Infliximab

Infliximab

Anti-TNF- therapy for sight threatening uveitis. E W Lindstedt, G S Baarsma, R W A M Kuijpers, and P M van Hagen. Netherlands. 2005. This paper describes the use of infliximab in 13 patients (one with Birdshot) with sight threatening uveitis. Ocular inflammation was suppressed, with eleven patients having improved or stable visual acuity. The table giving the results includes visual acuity gains and some of these are startling. The authors comment that some of these eyes already had irreversible damage and that stable vision in such cases is an indicator of successful treatment. The one Birdshot patient developed a rash and had to stop treatment after the first infusion. The paper gives the varying lengths of time taken for the effects of infliximab to be seen – from six days to two months.

Infliximab for refractory uveitis. Preliminary safety and efficacy outcomes. Eric B Suhler  Justine R Smith Michael S Wertheim  Andreas K Lauer  Daryl E Kurz  Terri D Pickard  James T Rosenbaum. US.  Twenty three patients, including three with Birdshot, received infliximab initially for ten weeks – three infusions. At this point, 18 patients were deemed treatment successes and 7 of these enrolled to continue treatment, every eight weeks for 50 weeks.  The paper gives very detailed results of its success and failure criteria and also makes clear the side effects seen in these patients. It makes reference to other studies.

Infliximab Improves Uveitis: Initial RESCU Results. Europe. 2005.
These findings come from the Remicade European Study for Chronic Uveitis (RESCU), a multicenter trial that included patients from 10 European centers. Forty nine patients, including ten with Birdshot, in a European multi centre trial had improved visual acuity by week 10 and were able to reduce their use of corticosteroid. 4 patients had to discontinue treatment due to adverse effects.

Tumour necrosis factor antagonists: preliminary evidence for an emerging approach in the treatment of ocular inflammation. Theodossiadis, Panagiotis G. MD *; Markomichelakis, Nikolaos N. MD +; Sfikakis, , Petros P. MD . Greece. 2007. This is a positive review on the work done to date on the effectiveness of infliximab in sight threatening posterior uveitis. The abstract is free, but access to the full document requires subscription.

Ocular vasculitis a multidisciplinary approach   Carl P. Herbort. Switzerland. 2005. (   It deals with the classification of ocular vasculitis, one of the sections approximately half way through deals with Birdshot Uveitis.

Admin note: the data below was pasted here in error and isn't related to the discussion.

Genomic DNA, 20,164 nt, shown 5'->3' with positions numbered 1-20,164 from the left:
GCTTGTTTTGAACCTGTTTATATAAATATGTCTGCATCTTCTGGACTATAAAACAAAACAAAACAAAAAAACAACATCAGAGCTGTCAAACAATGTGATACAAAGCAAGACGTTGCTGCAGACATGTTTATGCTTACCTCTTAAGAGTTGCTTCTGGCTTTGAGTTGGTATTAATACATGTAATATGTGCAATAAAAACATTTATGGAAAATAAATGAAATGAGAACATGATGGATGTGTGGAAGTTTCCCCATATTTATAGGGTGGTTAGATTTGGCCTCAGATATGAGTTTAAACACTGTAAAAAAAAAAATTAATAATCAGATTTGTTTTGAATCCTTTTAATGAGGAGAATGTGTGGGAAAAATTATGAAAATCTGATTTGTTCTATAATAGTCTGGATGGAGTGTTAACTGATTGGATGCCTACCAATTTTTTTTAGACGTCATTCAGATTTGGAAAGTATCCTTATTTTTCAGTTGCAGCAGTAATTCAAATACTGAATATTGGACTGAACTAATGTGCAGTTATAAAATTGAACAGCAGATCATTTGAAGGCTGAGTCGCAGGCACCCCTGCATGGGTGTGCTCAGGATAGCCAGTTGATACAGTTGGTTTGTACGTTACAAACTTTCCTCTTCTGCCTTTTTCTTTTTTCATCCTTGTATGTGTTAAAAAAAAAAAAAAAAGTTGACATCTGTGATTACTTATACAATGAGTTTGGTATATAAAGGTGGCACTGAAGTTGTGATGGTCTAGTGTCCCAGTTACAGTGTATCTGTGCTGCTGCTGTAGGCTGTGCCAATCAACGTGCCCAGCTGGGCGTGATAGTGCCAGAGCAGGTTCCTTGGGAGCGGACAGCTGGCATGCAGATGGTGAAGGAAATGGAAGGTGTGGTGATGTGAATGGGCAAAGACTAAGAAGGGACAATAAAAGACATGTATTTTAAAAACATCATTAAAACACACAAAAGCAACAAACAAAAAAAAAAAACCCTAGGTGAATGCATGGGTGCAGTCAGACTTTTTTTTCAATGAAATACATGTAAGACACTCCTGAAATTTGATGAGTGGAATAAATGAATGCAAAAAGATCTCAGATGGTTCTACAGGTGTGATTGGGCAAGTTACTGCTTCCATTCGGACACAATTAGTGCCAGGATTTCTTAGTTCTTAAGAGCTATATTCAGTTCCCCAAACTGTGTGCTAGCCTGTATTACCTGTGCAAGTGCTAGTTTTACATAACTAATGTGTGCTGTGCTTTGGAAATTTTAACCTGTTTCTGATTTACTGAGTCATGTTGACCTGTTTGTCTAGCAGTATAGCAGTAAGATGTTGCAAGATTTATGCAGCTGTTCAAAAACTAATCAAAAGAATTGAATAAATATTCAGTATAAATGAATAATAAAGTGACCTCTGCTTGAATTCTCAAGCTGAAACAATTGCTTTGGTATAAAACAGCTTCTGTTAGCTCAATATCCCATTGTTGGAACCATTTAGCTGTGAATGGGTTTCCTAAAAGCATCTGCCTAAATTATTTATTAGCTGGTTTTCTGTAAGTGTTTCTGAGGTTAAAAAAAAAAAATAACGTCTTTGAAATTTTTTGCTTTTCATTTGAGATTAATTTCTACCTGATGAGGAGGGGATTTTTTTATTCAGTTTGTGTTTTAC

Infliximab for the treatment of recalcitrant uveitis. H.Nida Sen MD MHS1,2, Grace Levy- This paper describes the effects of treatment with infliximab for nine uveitis patients (no birdshot patients). If uveitis was quiet, patients were begun on doses of 3mg/kg, if active 5mg/kg. Infusions were 4 weeks apart, then decreased  to six after 4 months of therapy in some patients. Patients were followed for 53 months. All patients had been treated with combinations of  two immunosuppressants in the past and had developed intolerance or adverse side effects to them. The average duration of their uveitis was 9 years. In the patients with active disease, it took three weeks for inflammation to be quietened, eight patients were able to reduce their other immunosuppressives and seven patients had no uveitis flare ups while on this treatment and off their previous treatments. Eight patients either made gains in visual acuity or remained stable. There were side effects and treatment with infliximab had to be stopped in three patients.

High Dose Infliximab in Refractory Chronic Pediatric Non-Infectious Uveitis. Jasmine Francis, Paul Latkany,M.D., Michael Samson, M.D., Kenan Narayana, M.D. US. 2006. Five children with chronic uveitis, who had failed methotrexate and/or cellcept treatment, were given high dose infliximab (15-20 mg/kg) and in all cases, within two months of treatment, there was a dramatic resolution of inflammation. The authors conclude that this high dose treatment requires further investigation. In the UK, infliximab for uveitis is usually given at 3 – 5mg/kg and side effects are an issue at the higher doses cited in this paper. One of the children treated had a diffuse herpetic eruption during treatment.

TNF inhibitors and uveitis – is there a causal relationship?
Lyndell L. Lim, Frederick W. Fraunfelder, Frederick T. Fraunfelder, James T. Rosenbaum. US. 2006.  TNF inhibitors are infliximab (remicade), etanercept (enbrel) and adalimumab (humira). This study makes reference to the World Health Organization adverse drug events and the National Registry of Drug-Induced Ocular Side Effects prior to January 1st, 2006. The authors state that there were 43 reported cases of uveitis associated with etanercept, 14 with infliximab and 3 with adalimumab. In contrast, optic neuritis was reported in 22 cases treated with etanercept, 40 cases with infliximab and 4 with adalimumab. Adalimumab associated uveitis was deemed too uncommon for further study.